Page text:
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'It's just really disrespectful': Gonzaga, WSU women's basketball players speak out against NCAA Tournament bubble disparities

"We deserve our health and mental health to be taken as seriously as the men," said Okanogan native Jill Townsend.

SAN ANTONIO — When the Gonzaga women went to their first weight lifting session in San Antonio, they immediately had to scramble.

The lone weight rack with twelve weights that was provided was hardly enough for their sixteen players' weight training needs.

Trainer Mike Nilson, who was a member of the Zags' legendary 1999 NCAA Tournament team, had to make some quick revisions and get to work.

"When we walked in and saw the weight room situation, he said, 'You can make gains or you can make excuses, but you can't make both,'" recalled forward Jenn Wirth of the moment.

The disparities between the men's and women's bubbles have been much talked about over the past 24 hours. While the women have a lone weight rack at practice sites, the men have a full weight lifting room.

The swag bags have also been discussed at length, as the men received much more gear than the women. 

Okanogan native Jill Townsend says she came to San Antonio to win, not for the mementos, but that the NCAA's handling of a few things in the women's bubble compared to the men's has troubled her.

"What does kind of raise some eyebrows and get some attention with me is just from the health and mental health stand point of the disparities between the men and women. You saw the weight room, obviously, and the weight room serves as a health standpoint for us. It's injury prevention. Then I know the men's side is getting this outdoor field where they're able to go and play games and do different stuff, like football and soccer. Our only outdoor time that we get is our walk to get tested. I think from our mental health stand point and outside and a health standpoint between the weight rooms and food, there kind of is no reason for that disparity between the men's and women's side. We deserve our health and mental health to be taken as seriously as the men," said Townsend.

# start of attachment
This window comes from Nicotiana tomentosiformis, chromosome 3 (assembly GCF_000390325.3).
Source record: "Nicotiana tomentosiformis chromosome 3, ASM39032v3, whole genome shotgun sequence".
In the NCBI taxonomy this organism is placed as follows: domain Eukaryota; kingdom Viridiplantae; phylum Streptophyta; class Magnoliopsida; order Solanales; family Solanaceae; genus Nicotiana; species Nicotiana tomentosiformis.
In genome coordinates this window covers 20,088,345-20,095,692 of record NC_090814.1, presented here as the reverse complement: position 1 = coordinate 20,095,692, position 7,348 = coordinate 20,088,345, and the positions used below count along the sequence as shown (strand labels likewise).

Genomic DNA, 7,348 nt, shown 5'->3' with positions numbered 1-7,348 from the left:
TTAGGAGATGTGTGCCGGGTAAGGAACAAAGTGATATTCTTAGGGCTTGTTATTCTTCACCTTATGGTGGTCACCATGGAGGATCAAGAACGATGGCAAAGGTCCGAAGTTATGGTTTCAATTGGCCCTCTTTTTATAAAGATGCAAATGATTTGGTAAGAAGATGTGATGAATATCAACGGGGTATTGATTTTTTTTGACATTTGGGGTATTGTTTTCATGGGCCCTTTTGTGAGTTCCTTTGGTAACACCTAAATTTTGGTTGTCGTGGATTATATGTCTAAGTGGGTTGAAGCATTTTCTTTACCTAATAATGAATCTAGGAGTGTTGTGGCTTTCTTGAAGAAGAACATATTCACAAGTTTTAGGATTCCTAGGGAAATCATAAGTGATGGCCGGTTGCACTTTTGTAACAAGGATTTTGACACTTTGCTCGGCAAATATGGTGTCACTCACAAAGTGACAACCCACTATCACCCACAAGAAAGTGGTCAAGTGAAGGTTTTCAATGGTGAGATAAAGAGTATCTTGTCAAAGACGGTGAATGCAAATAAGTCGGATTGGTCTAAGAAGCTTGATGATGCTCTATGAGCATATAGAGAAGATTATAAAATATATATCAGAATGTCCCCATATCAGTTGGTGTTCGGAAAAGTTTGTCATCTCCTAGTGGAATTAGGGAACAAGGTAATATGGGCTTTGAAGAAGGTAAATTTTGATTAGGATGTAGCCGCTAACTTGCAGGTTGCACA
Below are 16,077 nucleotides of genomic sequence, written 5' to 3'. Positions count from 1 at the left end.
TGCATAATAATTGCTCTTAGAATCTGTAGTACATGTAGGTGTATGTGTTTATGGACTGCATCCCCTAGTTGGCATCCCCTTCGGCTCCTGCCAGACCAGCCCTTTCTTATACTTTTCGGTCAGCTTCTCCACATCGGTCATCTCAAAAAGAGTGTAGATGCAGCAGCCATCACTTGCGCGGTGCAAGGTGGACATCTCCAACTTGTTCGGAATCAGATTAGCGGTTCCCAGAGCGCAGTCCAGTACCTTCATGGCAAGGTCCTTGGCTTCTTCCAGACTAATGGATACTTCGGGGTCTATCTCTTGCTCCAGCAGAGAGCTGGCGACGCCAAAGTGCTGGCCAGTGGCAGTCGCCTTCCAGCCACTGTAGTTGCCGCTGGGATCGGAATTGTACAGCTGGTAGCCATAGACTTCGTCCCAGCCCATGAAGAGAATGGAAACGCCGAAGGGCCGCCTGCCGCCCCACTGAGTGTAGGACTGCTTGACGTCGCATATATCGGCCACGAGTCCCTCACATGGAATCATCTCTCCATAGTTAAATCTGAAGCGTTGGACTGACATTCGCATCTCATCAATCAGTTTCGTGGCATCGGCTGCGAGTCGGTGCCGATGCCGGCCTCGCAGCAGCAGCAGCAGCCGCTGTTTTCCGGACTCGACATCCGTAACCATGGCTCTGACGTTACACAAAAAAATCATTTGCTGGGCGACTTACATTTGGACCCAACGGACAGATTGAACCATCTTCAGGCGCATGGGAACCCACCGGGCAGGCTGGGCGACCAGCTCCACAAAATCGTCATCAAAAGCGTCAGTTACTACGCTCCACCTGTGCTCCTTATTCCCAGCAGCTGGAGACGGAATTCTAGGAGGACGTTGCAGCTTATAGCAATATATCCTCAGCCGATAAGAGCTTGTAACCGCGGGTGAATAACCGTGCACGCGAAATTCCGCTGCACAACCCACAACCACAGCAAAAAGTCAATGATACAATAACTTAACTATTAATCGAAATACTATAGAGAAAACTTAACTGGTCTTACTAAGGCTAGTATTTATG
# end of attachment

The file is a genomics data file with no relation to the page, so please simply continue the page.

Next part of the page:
Speaking of the men, several players on the Gonzaga men's team have shared on their Instagram story the differences between the men's and women's bubbles.

Several celebrities, like Steph Curry and Sabrina Ionescu, have also spoken up.

"It's huge. It's super important that both men and women are kind of drawing attention to it because I think if it's only coming from the women's side, the people who don't have respect for women's sports aren't going to care," said Wirth.

"It's been amazing. I'm glad everyone is speaking up and talking and not scared of anything. I think a lot of people need to talk about it so the NCAA can hear us and change it," said WSU forward Bella Murikatete.

Some companies have also put their money where their mouth is. Dick's Sports says they have U-Hauls with workout equipment ready to go and Orangetheory offered up their water rowers for the bubble.

Jill Townsend says it's bittersweet that these companies have to step in to try to shore up the NCAA's inequities, but that she's grateful they care.

"It is super cool to see these companies and people and these pros, both men and women, calling out and taking up the call that it wasn't right and that it needs to be fixed immediately. To see these companies step up and put themselves on the line for us women to get as equal as treatment as the men's side, it is really cool to see how that call has taken up across the nation," said Townsend.

Murekatete summed the issues in the bubble up in one ten second soundbite.

"They just need to do better in general. It's not like we're not appreciating what they're doing but... Yeah, they need to do better."